# Understanding quotient map

If I am understanding correctly, a quotient map can be defined in this way (actually I quoted the following from Munkres):

Let $X$ and $Y$ be topological spaces; let $p:X \rightarrow Y$ be a surjective map. The map $p$ is said to be a quotient map provided a subset $U$ of $Y$ is open in $Y$ if and only if $p^{-1}(U)$ is open in $X$.

Or in this way:

Let $C$ be an equivalence relation in $X \times X$. The map $p:X \rightarrow X/C$ s.t. $p(x)=[x]$ ($x \in X, [x]$ is an equivalence class) is defined to be a quotient map.

I understood the concept from the second one, since equivalence classes partition a set, which is very easy to visualize. (Can anyone answer this?) My lecturer introduced equivalence relation and quotient space first also. Only when I need the strong continuity I will consider the first one, which is convenient. However when I read Munkres, I have no idea why those two describe the same thing (at least from my opinion). Can someone explain why to me?

• I think there is an error in the link. The quotient topology is not the coarsest but the finest topology that makes $p$ continuous because the trivial topology $\{\varnothing, X\}$ is the coarsest one that makes $p$ continuous. Commented Mar 7, 2022 at 9:56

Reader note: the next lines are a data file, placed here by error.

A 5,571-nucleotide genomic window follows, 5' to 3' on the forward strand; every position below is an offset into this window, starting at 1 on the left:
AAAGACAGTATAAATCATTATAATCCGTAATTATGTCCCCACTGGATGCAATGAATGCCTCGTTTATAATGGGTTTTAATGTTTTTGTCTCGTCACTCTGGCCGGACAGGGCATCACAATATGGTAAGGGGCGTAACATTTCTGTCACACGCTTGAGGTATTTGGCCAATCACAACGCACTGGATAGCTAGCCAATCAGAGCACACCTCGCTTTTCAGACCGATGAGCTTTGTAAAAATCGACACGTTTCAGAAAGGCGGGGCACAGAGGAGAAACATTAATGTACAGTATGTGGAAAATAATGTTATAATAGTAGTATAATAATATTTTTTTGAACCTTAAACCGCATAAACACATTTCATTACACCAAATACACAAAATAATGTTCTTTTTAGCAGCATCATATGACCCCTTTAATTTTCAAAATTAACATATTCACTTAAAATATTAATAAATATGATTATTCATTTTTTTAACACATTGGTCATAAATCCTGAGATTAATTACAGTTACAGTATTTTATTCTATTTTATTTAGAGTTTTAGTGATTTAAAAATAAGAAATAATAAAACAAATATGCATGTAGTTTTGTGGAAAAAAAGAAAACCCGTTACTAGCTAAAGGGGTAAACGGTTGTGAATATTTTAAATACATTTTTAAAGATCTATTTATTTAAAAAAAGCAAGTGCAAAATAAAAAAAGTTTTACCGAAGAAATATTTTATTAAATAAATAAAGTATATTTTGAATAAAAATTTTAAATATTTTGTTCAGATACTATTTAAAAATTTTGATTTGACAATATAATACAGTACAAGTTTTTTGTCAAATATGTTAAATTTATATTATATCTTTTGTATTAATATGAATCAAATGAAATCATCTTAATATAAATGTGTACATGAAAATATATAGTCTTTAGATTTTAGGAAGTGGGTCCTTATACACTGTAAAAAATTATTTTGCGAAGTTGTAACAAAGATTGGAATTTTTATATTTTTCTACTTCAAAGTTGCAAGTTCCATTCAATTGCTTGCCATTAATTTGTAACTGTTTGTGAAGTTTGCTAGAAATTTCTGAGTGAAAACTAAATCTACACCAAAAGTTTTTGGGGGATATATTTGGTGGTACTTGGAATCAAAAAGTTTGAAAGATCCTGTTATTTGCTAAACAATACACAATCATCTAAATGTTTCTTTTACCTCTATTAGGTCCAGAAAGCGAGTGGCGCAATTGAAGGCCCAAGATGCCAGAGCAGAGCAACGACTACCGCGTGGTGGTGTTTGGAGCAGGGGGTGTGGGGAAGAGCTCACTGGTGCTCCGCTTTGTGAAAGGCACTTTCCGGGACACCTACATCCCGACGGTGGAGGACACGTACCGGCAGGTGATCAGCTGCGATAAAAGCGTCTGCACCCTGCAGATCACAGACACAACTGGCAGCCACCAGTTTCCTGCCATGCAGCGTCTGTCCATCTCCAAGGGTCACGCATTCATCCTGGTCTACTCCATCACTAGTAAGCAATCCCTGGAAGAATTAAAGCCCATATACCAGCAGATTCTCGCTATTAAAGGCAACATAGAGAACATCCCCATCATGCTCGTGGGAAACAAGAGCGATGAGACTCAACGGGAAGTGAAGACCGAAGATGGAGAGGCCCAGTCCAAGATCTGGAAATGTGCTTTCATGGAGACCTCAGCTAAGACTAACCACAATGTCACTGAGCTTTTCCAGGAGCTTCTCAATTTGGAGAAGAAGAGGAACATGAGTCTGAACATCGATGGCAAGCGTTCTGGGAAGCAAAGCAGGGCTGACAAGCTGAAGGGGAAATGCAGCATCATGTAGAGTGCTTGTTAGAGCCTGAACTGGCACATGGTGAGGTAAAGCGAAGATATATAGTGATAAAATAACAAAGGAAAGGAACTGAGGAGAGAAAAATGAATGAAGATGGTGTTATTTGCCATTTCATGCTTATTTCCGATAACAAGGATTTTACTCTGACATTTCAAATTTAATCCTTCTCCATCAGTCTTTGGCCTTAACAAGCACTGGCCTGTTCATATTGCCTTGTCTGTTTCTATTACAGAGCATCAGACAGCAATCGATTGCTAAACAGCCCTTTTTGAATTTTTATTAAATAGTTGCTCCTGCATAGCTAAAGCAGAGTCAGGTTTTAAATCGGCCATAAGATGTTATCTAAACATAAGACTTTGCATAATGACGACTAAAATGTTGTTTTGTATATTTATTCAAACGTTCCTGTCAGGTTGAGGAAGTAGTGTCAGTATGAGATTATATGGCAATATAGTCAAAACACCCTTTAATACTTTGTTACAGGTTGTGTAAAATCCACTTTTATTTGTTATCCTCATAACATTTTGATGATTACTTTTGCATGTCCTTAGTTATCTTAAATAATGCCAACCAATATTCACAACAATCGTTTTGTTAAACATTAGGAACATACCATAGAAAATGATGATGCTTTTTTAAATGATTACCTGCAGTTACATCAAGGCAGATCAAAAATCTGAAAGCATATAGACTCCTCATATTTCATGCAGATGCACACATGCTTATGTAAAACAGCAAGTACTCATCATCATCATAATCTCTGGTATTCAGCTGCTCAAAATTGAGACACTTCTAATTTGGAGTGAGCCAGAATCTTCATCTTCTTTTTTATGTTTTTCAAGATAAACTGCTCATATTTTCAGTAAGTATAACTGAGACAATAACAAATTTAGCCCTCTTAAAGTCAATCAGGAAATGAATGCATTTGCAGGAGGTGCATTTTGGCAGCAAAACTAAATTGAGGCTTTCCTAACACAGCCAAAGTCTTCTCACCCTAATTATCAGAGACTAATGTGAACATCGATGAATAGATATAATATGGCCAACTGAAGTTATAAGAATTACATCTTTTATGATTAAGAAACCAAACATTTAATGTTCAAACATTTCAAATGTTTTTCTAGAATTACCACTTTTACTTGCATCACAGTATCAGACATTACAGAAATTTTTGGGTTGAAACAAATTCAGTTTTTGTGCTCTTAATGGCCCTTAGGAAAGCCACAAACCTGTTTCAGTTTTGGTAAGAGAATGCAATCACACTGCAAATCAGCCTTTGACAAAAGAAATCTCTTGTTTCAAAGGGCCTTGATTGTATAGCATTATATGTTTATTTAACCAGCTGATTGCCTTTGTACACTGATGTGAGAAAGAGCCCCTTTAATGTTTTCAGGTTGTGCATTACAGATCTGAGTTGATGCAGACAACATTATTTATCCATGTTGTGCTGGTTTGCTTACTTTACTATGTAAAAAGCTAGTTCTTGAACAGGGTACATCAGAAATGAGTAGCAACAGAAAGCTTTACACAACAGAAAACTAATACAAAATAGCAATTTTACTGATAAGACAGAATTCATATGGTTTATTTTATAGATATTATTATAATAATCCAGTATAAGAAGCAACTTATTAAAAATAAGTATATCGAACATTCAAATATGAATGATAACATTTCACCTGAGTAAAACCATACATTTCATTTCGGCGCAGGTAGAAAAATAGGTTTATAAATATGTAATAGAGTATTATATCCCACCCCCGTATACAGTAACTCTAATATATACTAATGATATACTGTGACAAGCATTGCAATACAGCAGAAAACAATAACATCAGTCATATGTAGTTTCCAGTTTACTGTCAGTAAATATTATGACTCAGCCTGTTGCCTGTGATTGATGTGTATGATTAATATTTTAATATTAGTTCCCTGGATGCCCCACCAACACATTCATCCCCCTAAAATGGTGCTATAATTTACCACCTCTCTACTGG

• I am slow in getting the second definition. I think a quotient map must be continuous? Commented Nov 10, 2023 at 23:01

Note that you didn't provide a topology in the second case. Actually it is defined the same way as in the first case, that $U\in X/C$ is open iff $p^{-1}(U)$ is open.
And in the first case, a surjective map naturally induces an equivalence relation on $X$ with $x_1\sim x_2 \Leftrightarrow f(x_1)=f(x_2)$ with exactly $Y$ the set of equivalence classes.
• So I consider union of all open sets $U_i$ (since each is open in $X/C$, it is open in $X$) which are equivalent to each other, and this will be open since arbitrary union of open set is open? Commented Apr 23, 2015 at 2:13
• Ah, bad expression. I attempt to mean I want to find $U_1$ and $U_2$, like $x_1 \sim y_1, x_2 \sim y_2 \dots$ happen. Any way, if this is wrong expression, how do I prove $U \in X/C$ is open iff $p^{-1}(U)$ is open? Commented Apr 23, 2015 at 2:29
• @MonkeyKing, you don't need a proof. That is the definition. Otherwise where does the topology on $X/C$ come from in the second case? Commented Apr 23, 2015 at 2:35